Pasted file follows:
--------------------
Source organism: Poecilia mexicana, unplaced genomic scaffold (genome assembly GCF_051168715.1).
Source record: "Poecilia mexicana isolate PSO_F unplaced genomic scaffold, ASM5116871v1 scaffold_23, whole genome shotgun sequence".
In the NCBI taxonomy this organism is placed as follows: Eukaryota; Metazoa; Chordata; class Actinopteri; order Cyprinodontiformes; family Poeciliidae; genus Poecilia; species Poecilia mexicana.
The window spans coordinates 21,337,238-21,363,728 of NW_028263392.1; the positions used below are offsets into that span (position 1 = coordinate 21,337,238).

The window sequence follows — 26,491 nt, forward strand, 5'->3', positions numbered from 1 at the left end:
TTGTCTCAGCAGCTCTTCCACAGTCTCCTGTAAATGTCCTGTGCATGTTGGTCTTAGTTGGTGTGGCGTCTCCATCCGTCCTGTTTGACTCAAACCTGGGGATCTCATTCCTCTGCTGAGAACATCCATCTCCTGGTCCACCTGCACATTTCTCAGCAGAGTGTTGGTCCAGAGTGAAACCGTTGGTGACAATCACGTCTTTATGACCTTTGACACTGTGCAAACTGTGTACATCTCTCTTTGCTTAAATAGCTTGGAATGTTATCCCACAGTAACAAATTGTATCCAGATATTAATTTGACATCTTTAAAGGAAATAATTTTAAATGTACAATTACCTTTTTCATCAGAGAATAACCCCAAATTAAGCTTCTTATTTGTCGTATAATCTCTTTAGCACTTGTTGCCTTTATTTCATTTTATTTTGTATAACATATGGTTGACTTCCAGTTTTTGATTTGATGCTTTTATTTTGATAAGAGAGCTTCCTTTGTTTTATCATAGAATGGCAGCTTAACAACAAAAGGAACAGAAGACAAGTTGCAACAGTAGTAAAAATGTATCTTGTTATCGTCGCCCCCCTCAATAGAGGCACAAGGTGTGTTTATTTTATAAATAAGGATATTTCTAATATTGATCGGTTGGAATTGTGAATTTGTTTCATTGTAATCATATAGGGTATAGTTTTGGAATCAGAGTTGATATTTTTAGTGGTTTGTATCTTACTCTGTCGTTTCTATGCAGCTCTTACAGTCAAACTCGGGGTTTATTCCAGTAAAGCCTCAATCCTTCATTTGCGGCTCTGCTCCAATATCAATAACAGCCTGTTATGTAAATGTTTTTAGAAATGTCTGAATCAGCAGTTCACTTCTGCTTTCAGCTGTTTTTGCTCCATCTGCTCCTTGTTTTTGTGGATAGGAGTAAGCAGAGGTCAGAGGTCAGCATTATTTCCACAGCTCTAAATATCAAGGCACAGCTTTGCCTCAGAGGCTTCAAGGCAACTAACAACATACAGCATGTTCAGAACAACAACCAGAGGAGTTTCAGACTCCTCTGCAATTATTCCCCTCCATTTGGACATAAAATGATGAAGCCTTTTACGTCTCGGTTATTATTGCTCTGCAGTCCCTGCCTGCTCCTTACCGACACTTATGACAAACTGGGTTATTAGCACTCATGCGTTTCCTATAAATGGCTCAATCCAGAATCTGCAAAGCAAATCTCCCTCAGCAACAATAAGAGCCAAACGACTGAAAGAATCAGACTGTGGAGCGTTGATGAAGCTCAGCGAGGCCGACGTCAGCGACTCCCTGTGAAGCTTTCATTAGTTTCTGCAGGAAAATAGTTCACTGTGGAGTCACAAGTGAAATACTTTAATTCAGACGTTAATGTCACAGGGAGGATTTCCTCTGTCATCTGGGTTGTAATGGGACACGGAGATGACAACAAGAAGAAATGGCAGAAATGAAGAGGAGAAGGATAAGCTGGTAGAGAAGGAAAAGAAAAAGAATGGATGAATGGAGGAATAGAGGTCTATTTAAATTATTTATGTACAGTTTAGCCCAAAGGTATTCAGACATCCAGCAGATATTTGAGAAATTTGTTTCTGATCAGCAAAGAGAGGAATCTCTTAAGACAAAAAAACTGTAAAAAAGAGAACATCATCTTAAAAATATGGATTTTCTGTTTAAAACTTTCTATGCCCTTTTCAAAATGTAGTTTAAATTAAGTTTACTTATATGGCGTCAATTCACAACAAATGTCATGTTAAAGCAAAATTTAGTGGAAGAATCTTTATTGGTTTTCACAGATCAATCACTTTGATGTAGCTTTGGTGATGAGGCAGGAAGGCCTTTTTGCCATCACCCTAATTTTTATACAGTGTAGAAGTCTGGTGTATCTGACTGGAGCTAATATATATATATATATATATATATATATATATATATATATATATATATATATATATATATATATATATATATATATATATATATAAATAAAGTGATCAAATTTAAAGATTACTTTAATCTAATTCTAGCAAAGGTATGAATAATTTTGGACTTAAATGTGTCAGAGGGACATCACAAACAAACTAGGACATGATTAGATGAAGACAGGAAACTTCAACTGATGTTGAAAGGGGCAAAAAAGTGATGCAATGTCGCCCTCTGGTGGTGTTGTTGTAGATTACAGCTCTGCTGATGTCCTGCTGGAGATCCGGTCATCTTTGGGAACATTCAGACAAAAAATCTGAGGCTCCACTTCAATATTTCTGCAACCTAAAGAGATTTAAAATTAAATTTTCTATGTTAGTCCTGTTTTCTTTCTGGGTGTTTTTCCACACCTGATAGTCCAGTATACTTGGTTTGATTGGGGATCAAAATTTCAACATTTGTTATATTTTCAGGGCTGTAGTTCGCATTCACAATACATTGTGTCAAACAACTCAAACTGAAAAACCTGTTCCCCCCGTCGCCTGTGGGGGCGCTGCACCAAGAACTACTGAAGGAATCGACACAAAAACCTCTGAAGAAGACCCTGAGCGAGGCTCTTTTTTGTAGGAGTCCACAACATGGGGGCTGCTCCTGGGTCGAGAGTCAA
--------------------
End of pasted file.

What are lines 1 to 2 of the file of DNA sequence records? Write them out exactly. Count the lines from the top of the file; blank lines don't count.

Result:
Source organism: Poecilia mexicana, unplaced genomic scaffold (genome assembly GCF_051168715.1).
Source record: "Poecilia mexicana isolate PSO_F unplaced genomic scaffold, ASM5116871v1 scaffold_23, whole genome shotgun sequence".